Querying XML: XQuery, XPath, and SQL/XML in context (The Morgan Kaufmann Series in Data Management Systems) Paperback – 10 Apr 2006
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About the Author
Jim Melton is editor of all parts of ISO/IEC 9075 (SQL) and is a representative for database standards at Oracle Corporation. Since 1986, he has been his company's representative to ANSI INCITS Technical Committee H2 for Database and a US representative to ISO/IEC JTC1/SC32/WG3 (Database Languages). In addition, Jim has participated in the W3C's XML Query Working Group since 1998 and is currently co-Chair of that Working Group. He is also Chair of the WG's Full-Text Task Force, co-Chair of the Update Language Task Force, and co-editor of two XQuery-related specifications. He is the author of several SQL books.
Stephen Buxton is Director of Product Management at Mark Logic Corporation. Stephen is a member of the W3C XQuery Working Group and a founder/member of the XQuery Full-Text Task Force. Stephen has written a number of papers and articles on XQuery and SQL/XML, and is an editor of several W3C XQuery Full-Text specs. Before joining Mark Logic, Stephen was Director of Product Management for Text and XML at Oracle Corporation.
Top customer reviews
Most helpful customer reviews on Amazon.com
I am not a NOOB when it comes to XML so I found this surprising. I am a certified XML developer (from before XQuery), an experienced programming engineer of 8 years, an MCAD.Net, and I have even written a paper on XQuery for a Master's Program and I simply have become unmotivated and am struggling to get through this book. As others have stated in reviews, this book takes a long time to get to the point. I like to get my money's worth when I buy a book though.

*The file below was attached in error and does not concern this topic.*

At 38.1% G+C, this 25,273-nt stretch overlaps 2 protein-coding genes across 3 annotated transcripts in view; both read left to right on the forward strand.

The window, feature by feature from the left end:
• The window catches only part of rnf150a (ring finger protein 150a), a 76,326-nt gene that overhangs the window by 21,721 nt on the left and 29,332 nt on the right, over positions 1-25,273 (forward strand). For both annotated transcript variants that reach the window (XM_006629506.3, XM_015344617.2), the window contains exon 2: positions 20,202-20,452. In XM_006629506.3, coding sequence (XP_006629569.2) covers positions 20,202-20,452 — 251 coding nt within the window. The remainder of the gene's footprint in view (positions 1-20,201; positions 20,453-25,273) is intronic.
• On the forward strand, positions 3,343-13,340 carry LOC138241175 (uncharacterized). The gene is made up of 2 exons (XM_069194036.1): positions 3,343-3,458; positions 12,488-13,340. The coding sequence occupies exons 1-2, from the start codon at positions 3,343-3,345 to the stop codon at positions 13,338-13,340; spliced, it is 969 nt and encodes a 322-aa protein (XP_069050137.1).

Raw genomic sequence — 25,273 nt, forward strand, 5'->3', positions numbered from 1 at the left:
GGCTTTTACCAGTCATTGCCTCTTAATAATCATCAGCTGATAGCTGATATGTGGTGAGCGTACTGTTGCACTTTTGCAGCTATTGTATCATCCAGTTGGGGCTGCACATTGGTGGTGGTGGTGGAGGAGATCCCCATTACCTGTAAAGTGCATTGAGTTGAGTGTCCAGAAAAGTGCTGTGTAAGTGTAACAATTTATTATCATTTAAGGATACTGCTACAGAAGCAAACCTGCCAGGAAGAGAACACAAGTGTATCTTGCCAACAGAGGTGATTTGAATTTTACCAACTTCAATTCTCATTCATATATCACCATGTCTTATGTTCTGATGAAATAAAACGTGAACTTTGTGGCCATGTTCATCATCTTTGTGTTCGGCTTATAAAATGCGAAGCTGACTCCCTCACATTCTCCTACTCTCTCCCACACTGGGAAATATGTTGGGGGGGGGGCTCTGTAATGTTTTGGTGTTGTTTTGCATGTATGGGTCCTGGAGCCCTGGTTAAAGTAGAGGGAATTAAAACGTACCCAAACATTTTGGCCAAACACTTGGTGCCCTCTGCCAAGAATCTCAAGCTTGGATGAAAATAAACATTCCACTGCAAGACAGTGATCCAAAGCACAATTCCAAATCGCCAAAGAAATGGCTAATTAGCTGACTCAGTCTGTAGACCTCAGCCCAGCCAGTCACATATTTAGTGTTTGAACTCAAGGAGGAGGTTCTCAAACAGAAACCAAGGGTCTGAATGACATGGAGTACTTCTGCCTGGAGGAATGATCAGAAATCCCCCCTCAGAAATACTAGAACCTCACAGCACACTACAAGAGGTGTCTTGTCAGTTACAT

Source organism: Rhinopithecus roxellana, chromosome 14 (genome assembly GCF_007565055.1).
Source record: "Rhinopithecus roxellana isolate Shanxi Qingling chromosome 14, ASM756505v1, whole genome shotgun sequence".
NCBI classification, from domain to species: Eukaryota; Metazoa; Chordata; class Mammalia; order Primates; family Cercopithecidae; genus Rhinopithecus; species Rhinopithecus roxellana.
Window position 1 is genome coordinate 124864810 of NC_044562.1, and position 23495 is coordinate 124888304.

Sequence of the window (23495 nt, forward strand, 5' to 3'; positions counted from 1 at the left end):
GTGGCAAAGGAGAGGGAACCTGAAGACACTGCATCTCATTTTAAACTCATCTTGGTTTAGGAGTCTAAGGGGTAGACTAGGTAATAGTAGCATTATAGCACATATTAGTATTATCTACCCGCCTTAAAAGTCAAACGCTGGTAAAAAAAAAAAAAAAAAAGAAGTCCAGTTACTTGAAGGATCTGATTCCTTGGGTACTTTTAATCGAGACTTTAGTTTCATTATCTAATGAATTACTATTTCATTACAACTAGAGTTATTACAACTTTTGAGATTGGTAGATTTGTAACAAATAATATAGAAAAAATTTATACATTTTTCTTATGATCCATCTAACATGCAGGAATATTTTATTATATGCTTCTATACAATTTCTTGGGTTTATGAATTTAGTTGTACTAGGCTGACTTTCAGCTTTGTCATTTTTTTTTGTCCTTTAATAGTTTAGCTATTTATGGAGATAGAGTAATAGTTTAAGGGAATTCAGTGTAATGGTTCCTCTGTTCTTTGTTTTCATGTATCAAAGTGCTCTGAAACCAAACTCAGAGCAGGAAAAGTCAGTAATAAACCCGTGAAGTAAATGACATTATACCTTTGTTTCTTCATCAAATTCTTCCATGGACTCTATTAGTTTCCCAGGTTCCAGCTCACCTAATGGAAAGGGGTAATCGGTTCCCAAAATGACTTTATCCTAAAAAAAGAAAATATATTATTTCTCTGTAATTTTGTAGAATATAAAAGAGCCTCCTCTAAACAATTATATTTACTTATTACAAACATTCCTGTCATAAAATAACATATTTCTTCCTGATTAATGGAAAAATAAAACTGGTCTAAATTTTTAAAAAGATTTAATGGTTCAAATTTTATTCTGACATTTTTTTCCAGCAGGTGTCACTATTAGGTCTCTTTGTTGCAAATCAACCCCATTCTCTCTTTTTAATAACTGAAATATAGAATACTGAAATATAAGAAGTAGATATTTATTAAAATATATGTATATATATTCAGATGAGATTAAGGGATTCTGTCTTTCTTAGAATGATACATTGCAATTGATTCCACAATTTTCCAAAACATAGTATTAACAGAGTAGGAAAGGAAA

I kept asking myself chapter after chapter "when do we start programming some examples?" The first 10 chapters are filled with everything but XQuery. The author covers the background of XML and why we would use XQuery in detail. I see the argument for why this book may be beneficial to some but if you wish to get up and running on XQuery this is not the book for you.
I may update this as I finish off the book. I am getting more into actual XQuery syntax and grammar as of chapter 11. A flip through the TOC shows that the author covers some implementation info. My goal was to have a better understanding of how to actually implement XQuery and learn some of the more detailed points of it versus just FLWOR that the numerous online tutorials offer. I have purchased another book by O'Reilly instead.
Update: I received the O'Reilly book right after writing this review. I flipped through the TOC and first few pages of XQuery by O'Reilly for a comparison. Wow! These two books could not be any different. I am on chapter 5 of the O'Reilly XQuery book just in a few hours of off and on reading at work. It appears thus far to be the better choice. Luckily, work is paying for these books so I was only cheated out of time buying "Querying XML".
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